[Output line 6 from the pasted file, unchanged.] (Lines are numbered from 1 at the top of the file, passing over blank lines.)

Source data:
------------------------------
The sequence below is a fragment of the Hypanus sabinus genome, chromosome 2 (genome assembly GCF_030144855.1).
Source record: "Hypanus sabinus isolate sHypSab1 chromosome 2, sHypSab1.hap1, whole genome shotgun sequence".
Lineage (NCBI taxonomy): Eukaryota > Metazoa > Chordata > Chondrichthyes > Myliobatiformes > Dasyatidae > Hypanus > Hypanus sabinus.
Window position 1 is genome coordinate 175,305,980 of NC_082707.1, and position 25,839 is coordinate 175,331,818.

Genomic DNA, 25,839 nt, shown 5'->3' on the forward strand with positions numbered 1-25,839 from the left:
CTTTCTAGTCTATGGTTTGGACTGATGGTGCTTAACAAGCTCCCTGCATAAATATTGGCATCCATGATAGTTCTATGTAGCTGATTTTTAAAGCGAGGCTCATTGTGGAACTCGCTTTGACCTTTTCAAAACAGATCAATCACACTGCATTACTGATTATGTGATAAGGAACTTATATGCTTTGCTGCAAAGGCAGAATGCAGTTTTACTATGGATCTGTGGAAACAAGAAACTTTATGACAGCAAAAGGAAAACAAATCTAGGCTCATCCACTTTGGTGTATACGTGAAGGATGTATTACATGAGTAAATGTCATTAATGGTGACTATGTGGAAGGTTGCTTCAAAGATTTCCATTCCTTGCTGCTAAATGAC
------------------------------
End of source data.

CTTTCTAGTCTATGGTTTGGACTGATGGTGCTTAACAAGCTCCCTGCATAAATATTGGCATCCATGATAGTTCTATGTAGCTGATTTTTAAAGCGAGGCTCATTGTGGAACTCGCTTTGACCTTTTCAAAACAGATCAATCACACTGCATTACTGATTATGTGATAAGGAACTTATATGCTTTGCTGCAAAGGCAGAATGCAGTTTTACTATGGATCTGTGGAAACAAGAAACTTTATGACAGCAAAAGGAAAACAAATCTAGGCTCATCCACTTTGGTGTATACGTGAAGGATGTATTACATGAGTAAATGTCATTAATGGTGACTATGTGGAAGGTTGCTTCAAAGATTTCCATTCCTTGCTGCTAAATGAC